Our findings that resting or basal circulating lymphocyte number increases with voluntary exercise supports previous work in female freewheel-trained animals (1), and extends the previous finding of increased CD4+ and CD8+ number after 4 wk of treadmill exercise (6). Splenic lymphocyte proliferation is improved in physically active animals (4,27); thus, the spleen may be contributing to the basal circulating population. An increase in circulating catecholamines is associated with a rapid mobilization of lymphocytes; thus, it is possible that alterations in circulating lymphocytes are related to the repeated exposure to catecholamines during exercise (7).
This study found no change in eosinophil numbers or percentage yet a highly significant decrease in basophil numbers. To our knowledge, the literature has not examined alterations in basophils after chronic voluntary exercise in rats. One human study has demonstrated an increase in resting eosinophil in trained subjects (2), but it is impossible to determine the significance of such a change at this time.
A decrease in circulating monocyte and neutrophil percentage and number was also found in this study. Human studies have found that neutrophil adhesion increased and superoxide anion release decreased in trained subjects in comparison with untrained subjects (20). Given that excessive superoxide production can be suppressive to acquired immune responses, a reduction in resting levels of superoxide producing cells, such as monocytes and neutrophils, could be a positive adaptation. This observation needs further study to determine if this effect is advantageous or deleterious.
Voluntary exercise did improve HDL/LDL ratio. It is well established that exercise training increases HDL, and decreases LDL and triglycerides (14). HDL/LDL ratio is considered a clinical index of cardiovascular health (14), and an improvement in HDL/LDL ratio is hypothesized to protect arteries from thrombogenesis and lipid accumulation (13). Other rat studies examining lipid profiles in nonobese rats typically note improvements only when HDL is measured in proportion with total cholesterol or total triglycerides (5). Only one study using Fischer 344 has found an outright improvement in HDL, and this study used a 35-wk training protocol (28). Other studies that have demonstrated a rapid improvement in triglyceride profiles have used either obese rats, which have high baseline lipid levels, or forced exercise, including treadmill and swimming protocols that may be of higher intensity, thus allowing for more rapid alterations. It has been suggested that the decrease in plasma triglycerides after exercise training is due to decreased synthesis of triglycerides (24). A longer time course may be necessary using the lower intensity and volume of freewheel running to elucidate significant effects; whether the lipid alterations induced by freewheel running would confer health benefits will require further study.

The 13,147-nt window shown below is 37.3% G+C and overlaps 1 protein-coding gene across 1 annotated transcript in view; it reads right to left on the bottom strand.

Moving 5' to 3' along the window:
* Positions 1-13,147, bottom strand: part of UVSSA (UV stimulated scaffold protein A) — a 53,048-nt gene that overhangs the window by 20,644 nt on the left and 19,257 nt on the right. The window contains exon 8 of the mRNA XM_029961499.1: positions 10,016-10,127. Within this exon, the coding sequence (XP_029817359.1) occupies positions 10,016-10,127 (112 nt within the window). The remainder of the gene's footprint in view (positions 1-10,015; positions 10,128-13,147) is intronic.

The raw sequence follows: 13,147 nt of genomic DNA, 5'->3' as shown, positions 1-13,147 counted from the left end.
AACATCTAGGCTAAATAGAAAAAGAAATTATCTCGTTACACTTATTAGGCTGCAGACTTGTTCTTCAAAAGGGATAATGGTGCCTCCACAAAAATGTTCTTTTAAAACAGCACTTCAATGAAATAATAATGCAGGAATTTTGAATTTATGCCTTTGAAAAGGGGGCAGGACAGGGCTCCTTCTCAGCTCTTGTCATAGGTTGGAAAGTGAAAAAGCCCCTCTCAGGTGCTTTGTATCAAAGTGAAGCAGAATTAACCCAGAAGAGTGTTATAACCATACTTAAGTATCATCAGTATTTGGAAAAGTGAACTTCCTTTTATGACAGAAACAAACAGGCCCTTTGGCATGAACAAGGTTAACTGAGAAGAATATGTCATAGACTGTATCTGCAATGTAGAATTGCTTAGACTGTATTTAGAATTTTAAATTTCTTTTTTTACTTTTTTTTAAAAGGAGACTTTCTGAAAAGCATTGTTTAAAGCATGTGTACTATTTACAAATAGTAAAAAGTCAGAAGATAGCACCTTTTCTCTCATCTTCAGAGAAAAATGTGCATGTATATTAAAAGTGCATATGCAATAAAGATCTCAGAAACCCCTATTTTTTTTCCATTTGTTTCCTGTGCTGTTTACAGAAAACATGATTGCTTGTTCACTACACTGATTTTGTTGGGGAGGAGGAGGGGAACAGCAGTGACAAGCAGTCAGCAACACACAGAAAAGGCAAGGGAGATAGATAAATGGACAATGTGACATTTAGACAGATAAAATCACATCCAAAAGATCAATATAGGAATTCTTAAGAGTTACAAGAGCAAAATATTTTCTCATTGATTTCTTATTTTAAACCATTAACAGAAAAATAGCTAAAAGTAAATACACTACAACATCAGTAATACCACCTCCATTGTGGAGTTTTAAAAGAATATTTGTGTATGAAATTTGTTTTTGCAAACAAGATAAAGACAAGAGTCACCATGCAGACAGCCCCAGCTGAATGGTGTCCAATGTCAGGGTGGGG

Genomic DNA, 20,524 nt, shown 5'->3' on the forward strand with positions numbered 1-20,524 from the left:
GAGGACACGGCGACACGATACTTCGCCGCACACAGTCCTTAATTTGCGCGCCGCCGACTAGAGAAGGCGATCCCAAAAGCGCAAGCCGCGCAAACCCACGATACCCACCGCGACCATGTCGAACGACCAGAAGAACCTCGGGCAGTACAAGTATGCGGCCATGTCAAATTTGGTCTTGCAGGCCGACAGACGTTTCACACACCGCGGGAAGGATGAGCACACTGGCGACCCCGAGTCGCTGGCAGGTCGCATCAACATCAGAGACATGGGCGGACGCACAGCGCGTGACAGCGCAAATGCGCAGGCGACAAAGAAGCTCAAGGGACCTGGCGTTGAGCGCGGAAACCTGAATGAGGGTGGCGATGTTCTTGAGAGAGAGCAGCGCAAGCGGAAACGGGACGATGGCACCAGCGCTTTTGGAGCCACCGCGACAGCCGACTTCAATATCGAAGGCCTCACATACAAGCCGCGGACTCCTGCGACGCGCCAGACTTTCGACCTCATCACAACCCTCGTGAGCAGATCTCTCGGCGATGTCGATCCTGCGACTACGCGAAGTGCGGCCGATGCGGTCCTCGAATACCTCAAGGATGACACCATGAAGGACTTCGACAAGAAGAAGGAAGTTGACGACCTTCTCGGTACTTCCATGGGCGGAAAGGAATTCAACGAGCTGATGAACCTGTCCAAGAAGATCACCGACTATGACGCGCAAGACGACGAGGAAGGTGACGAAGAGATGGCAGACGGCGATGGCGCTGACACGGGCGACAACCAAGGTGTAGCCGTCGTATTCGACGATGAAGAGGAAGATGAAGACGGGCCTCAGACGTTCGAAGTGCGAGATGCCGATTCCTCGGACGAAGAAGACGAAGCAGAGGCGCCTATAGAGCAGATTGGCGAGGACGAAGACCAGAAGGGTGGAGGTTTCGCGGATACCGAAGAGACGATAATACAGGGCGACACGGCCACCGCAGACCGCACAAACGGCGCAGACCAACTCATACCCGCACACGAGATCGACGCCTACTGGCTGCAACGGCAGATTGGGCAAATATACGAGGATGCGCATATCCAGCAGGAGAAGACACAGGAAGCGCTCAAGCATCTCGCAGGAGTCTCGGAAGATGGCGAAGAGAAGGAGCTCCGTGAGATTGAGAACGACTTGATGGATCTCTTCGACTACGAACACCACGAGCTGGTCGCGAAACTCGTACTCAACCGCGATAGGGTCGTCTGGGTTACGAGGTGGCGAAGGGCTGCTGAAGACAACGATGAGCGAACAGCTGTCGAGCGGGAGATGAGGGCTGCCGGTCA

The improvement in mean corpuscular hemoglobin is significant because it represents an increase in oxygen-carrying capacity. Such an adaptation would suggest the rat is trained and has an increase in work capacity. This is supported by an increased run to exhaustion time in freewheel training, with freewheel-trained rats running over three times as long as sedentary rats (3). The lack of improvement in total hemoglobin and hematocrit after chronic exercise is in agreement with other studies (29).
This study failed to find an increase in citrate synthase in the triceps after freewheel running. The mean distance covered by this group of rats was only 9.89 km·wk−1, and other work has found improvements in V̇O2max occur only after the rats run greater than 11.6 km·wk−1 (11). Perhaps this training volume was insufficient for improvements in oxidative metabolism and, therefore, insufficient for stimulating an increase in citrate synthase. This is in agreement with other studies, which have found that treadmill exercise alone, not freewheel exercise, brought about an increase in CS activity (12). Sexton (22) did note an increase in triceps CS with freewheel running, but these were Sprague-Dawley rats that met the above distance criteria for V̇O2max changes. Triceps were assayed in this study because previous work in this laboratory has failed to demonstrate an increase in soleus CS activity with freewheel running, and it was thought the triceps would play a greater role in wheel running because of the vertical component.
Although speculative, it is intriguing to suggest alterations in resting immune parameters produced by voluntary freewheel running may positively affect health outcome would be via affecting formation of atherosclerotic plaques. Atherosclerotic lesions contain CD4+and CD8+ T cells, as well as monocytes, macrophages, and endothelin, which react with LDL. These reactions lead to the formation of plaques and fatty streaks that result in coronary artery disease and tissue ischemic events (25). It is, therefore, possible that the reduction in both the immune reactive cells, such as monocytes, and alterations in the LDL ratios found in this study could be indicative of improved vascular health. Further study into the interactions between these immune cells and their respective cytokine secretion and effect on atherosclerosis is needed.
This study serves to establish the baseline hematological and metabolic adaptations of voluntary freewheel running on Fischer 344 rats. Freewheel running provides adequate stimulus to alter resting white blood cell distributions, as well as to improve blood lipid profiles and increase RBC mean corpuscular hemoglobin. It failed to stimulate significant changes in CS activity. Furthermore, this study is important because it suggests the amount of exercise necessary to confer many health benefits may be lower than those required to induce hallmark muscular training adaptations.